Alumni Series: Interview with Tom Brandhorst

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By Alexander Sampson, Deputy Features Editor

I’m sat in a Zoom room waiting for a Creative Director named Tom Brandhorst. He’s worked with Nike and Puma, written tweets as the Old Spice guy, and directed football games with Olivier Giroud and Marco Reus. If you follow football content you’ve probably watched some of his stuff: he’s travelled to Moscow and Milan, South Africa and South London all in the name of football, and he’s worked with some of the biggest names in the Premier League.

On screen, he’s 29 and quietly confident. He knows the Zoom interview like the back of his hand, having completed many throughout lockdown and beyond. I’m the rookie here.

'Pictured: Tom Brandhorst' | Epigram / Tom Brandhorst

Tom’s university career was launched in Goldney Hall and shaped at the Winston Theatre. Back in 2010, Goldney was the apex of first year halls, yet Tom’s university acme was born out of Bristol’s DramSoc: over three years studying Ancient History,

‘I was in a lot of the drama stuff. Never massive roles but I was once in an opera as a non-singing part. We did a version of Bizet’s Carmen done in a 1920s New York setting. Playing this American man smoking on stage at the Winston was probably my crowning [Uni] moment.’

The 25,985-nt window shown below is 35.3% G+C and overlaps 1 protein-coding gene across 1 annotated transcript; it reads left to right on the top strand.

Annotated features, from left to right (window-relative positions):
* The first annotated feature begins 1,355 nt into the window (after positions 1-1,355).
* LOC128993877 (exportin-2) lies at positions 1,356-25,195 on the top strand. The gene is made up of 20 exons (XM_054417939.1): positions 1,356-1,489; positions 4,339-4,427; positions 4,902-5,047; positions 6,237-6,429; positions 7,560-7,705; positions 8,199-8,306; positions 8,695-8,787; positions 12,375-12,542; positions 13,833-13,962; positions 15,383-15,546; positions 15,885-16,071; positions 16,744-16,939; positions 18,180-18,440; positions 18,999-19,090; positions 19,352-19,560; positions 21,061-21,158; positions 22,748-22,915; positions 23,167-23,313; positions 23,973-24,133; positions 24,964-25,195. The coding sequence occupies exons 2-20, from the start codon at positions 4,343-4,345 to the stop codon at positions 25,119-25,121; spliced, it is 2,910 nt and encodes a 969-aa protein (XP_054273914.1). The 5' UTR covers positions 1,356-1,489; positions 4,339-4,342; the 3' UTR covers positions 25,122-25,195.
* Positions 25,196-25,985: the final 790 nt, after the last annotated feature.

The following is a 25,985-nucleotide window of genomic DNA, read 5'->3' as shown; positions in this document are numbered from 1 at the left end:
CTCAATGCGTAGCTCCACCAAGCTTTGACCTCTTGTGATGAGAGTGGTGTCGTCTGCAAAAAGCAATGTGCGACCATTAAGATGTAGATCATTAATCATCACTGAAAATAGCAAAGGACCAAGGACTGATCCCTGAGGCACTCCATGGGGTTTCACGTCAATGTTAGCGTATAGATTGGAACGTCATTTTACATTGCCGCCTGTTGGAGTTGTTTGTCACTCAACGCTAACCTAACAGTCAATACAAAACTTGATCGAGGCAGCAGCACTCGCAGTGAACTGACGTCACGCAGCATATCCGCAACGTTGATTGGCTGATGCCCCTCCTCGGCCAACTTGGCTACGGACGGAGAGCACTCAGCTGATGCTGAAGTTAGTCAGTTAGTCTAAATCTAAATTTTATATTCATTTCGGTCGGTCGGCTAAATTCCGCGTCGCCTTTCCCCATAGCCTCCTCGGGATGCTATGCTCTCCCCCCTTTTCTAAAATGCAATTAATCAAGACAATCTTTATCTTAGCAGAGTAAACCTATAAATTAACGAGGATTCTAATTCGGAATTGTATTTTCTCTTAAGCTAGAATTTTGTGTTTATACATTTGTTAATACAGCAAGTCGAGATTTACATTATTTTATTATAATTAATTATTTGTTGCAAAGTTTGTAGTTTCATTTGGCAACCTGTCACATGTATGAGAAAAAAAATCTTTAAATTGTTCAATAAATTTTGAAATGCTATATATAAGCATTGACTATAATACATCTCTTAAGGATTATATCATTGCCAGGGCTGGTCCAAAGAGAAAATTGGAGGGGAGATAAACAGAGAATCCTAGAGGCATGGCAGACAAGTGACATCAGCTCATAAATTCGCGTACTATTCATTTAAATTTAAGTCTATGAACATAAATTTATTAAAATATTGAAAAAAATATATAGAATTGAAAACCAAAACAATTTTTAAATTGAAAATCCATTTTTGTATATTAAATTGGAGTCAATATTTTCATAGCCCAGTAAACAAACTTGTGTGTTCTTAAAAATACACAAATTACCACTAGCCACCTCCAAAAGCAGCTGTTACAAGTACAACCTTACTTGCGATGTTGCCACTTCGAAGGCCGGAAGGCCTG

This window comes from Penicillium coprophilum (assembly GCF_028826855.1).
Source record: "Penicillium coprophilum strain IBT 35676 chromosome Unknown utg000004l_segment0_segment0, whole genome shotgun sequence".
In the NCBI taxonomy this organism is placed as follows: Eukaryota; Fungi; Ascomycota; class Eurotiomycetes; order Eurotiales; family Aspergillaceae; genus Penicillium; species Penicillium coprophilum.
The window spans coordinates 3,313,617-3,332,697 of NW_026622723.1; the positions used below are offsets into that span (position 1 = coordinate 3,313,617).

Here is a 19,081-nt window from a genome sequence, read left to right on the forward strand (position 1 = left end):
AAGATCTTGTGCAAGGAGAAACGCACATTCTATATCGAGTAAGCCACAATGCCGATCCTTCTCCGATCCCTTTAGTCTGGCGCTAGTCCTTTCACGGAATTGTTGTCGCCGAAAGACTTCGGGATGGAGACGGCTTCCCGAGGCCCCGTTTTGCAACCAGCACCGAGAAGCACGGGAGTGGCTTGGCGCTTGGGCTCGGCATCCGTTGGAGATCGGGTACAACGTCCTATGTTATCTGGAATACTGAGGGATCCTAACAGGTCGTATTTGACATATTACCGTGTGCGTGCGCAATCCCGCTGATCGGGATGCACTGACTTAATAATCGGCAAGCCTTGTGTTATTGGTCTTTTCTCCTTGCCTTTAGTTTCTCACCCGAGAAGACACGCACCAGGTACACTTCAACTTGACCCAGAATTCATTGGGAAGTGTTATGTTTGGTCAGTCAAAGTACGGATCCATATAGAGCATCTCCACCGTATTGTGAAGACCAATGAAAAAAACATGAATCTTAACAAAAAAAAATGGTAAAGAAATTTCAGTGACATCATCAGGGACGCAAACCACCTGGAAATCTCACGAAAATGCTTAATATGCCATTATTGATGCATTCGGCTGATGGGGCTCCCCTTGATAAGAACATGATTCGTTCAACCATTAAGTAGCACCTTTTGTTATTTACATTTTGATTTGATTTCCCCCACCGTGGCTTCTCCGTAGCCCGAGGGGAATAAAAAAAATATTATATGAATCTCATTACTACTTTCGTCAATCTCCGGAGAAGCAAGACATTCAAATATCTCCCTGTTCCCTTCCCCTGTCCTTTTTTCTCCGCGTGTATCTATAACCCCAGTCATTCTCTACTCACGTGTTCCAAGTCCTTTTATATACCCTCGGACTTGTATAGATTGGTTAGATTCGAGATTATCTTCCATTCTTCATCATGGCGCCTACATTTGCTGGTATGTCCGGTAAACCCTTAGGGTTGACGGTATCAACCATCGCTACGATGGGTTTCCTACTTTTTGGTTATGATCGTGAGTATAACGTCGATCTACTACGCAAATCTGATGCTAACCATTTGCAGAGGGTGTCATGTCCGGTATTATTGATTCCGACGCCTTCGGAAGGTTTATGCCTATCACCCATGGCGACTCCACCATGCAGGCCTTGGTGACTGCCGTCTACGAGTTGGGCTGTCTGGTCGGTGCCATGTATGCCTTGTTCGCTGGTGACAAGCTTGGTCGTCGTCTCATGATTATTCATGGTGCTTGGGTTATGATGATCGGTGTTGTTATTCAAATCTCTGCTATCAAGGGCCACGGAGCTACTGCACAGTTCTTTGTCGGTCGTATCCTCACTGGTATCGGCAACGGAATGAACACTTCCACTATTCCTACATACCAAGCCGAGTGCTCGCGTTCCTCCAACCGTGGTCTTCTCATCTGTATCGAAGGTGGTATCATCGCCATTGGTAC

Outside the theatre, Tom filled his time with football on the Downs and 3am essay shifts in the ASS library. He also took on the role as social media secretary for Boat Society, a position clunkily named ‘webmaster’. As noughties as the name sounds, the role gave him vital experience that contributed to his professional work experience at the Bristol media festival   Inbetween Times.

Tom’s first job was to voice the social media accounts for companies such as Mercedes-Benz, Smart Car and Old Spice.

‘Back in those times there were so many companies looking for a social media manager – basically just a kid who they could chuck a bit of money to run their Twitter and Facebook pages...’

Despite this nonchalant response, such experience paid dividends: at 21, with Twitter taking flight, Tom’s first job was to voice the social media accounts for companies such as Mercedes-Benz, Smart Car and Old Spice.